Nowadays, if you want to listen to music, you can either stream it through a service like Spotify, or buy a digital file from Amazon or iTunes But if you have a large stack of old CDs at home and you sit down and rip them all over to MP3 files, then it’s time to make sure the metadata for each song is correct.
Metadata is the information your music player presents to you when you play a song. Without metadata, your song may appear on your player as â€œ song.mp3 â€ performed by â€œ unknown â€ without a cover for it. This makes it quite difficult to browse your collection of songs to find the one you want.
But with with metadata, your song can now be pronounced like â€œBohemian Rhapsodyâ€ by Queen, and will come with a beautiful album cover.
If you’ve copied the CD correctly, the metadata is usually migrated automatically. But if you have cheap CDs that are being handed out in free magazine ad campaigns, or you just hash the entire copying process, the metadata can be either cluttered or completely absent. In this case, you need to find a way to quickly fix the files. Doing them one at a time is extremely tedious and time-consuming.
There are two good options for me.
MP3tag (Windows Just)
Once you have installed and launched MP3tag, select Change Directory and navigate to where the MP3 folder you want to fix is ??located.
Once you have selected a folder, the music inside will now appear. However, as the name of the program suggests, only MP3 files that can be modified will be displayed. As MP3 files go away and m4a and FLAC formats become more popular, MP3tag may eventually become obsolete.
If you use the scrollbar at the bottom, you can see all the available metadata. You can also see what information is missing from the spaces in the list.
You can enter data directly into these spaces and your changes will be saved when you click outside of them.
You can also copy and paste (CTRL + C and CTRL + V) from other metadata fields to save time typing.
If you click on a song, you can correct the metadata on the left, such as title, track number, album name, genre, and more.
You can also batch rename the metadata by highlighting more than one song and then changing it to the left. Metadata will be instantly saved across all selected files. But to save your changes forever, you must click the blue disk button in the upper left corner (under the File menu).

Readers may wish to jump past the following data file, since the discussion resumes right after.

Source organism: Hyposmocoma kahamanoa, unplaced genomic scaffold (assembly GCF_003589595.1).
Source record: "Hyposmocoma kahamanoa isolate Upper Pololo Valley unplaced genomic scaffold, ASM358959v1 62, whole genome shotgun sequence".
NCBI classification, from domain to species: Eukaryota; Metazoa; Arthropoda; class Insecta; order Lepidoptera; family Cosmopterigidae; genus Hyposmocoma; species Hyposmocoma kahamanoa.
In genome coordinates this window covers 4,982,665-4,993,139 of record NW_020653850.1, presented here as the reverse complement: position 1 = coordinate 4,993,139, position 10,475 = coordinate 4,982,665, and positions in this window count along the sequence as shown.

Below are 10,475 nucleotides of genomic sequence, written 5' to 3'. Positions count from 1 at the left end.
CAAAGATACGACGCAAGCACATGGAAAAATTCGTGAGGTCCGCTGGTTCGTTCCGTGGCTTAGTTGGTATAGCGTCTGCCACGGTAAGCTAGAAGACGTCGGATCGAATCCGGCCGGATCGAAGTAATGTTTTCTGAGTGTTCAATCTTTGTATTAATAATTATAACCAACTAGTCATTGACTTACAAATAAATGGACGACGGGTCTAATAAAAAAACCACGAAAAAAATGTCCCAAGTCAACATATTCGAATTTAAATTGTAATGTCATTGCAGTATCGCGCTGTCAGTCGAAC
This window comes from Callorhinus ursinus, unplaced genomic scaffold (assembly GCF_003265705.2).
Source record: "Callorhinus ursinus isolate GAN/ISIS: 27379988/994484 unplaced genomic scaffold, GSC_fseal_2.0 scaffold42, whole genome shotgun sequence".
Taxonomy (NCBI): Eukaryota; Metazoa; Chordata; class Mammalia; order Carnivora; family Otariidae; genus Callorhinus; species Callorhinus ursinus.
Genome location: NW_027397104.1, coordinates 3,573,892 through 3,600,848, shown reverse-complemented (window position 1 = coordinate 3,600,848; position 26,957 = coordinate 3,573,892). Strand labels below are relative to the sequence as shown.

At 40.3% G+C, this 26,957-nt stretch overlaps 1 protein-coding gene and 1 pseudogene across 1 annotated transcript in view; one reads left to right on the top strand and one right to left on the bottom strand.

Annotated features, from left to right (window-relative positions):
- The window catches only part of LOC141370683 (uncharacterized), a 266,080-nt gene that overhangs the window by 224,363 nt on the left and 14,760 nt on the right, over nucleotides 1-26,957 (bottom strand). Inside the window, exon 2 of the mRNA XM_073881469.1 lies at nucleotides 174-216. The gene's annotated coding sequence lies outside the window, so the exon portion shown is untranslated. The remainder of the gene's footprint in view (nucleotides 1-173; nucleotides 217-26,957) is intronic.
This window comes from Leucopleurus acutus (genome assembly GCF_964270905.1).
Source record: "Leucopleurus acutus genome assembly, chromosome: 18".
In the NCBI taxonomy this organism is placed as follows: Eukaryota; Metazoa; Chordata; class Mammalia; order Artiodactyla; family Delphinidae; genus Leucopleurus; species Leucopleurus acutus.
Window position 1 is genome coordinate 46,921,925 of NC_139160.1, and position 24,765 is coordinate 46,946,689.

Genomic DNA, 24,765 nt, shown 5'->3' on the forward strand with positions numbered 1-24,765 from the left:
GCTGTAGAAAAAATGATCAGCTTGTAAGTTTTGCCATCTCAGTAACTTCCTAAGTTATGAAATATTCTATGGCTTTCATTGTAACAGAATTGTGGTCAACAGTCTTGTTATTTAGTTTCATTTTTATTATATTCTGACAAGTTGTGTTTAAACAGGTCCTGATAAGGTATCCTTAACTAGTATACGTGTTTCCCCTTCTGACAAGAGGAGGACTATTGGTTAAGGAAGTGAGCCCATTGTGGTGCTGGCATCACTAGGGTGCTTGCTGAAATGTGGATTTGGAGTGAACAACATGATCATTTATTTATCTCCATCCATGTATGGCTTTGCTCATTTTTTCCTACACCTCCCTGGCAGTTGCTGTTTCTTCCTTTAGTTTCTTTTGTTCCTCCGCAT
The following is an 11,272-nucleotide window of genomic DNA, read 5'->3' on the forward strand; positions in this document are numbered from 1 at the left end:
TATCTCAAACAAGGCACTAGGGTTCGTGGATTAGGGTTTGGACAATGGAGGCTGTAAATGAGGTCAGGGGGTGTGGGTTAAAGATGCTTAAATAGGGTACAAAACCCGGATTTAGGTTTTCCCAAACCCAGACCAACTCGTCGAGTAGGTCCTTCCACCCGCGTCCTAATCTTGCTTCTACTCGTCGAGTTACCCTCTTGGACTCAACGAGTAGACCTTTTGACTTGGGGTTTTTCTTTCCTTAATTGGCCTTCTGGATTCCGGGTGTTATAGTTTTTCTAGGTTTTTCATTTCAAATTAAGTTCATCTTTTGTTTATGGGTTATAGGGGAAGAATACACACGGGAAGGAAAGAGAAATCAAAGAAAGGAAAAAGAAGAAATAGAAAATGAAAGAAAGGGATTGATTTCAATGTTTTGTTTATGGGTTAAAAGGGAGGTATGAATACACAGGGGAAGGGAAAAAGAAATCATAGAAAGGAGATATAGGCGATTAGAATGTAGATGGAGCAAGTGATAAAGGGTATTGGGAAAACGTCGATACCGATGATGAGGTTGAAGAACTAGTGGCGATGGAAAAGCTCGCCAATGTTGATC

For artwork, I would recommend fetching images from the iTunes Artwork Finder, which also contains high-res versions and fetches images directly from the iTunes API. Then select the songs you want to decorate and drag the image to the square at the bottom of the screen.
Now click the blue save disk icon to update all MP3 files permanently.
If you’re an Apple fan or only have access to a MacBook, the best solution would be to use iTunes If you’ve used iTunes to rip a CD, you may decide it’s faster and easier to just use it to fix the metadata instead of downloading another program like MP3tag to get the job done.
After ripping the CD into iTunes, right-click any song file you want to edit and choose Song Information.
You will now see all available metadata. Change what needs to be changed and enter whatever is missing. Click “OK” at the bottom to save all changes.
In the “Options” section, make sure the media type is set to “Music”. If you ripped a YouTube video as mp3, iTunes will sometimes mistakenly take that file as a video file.
Artwork is where you can place your album art. You can drag the image or click Add Art to navigate to the location of the image on your computer.
Click “OK” at the bottom to save all changes.
As with MP3tag, you can also select multiple song files and batch change data in them using the Get Info menu item.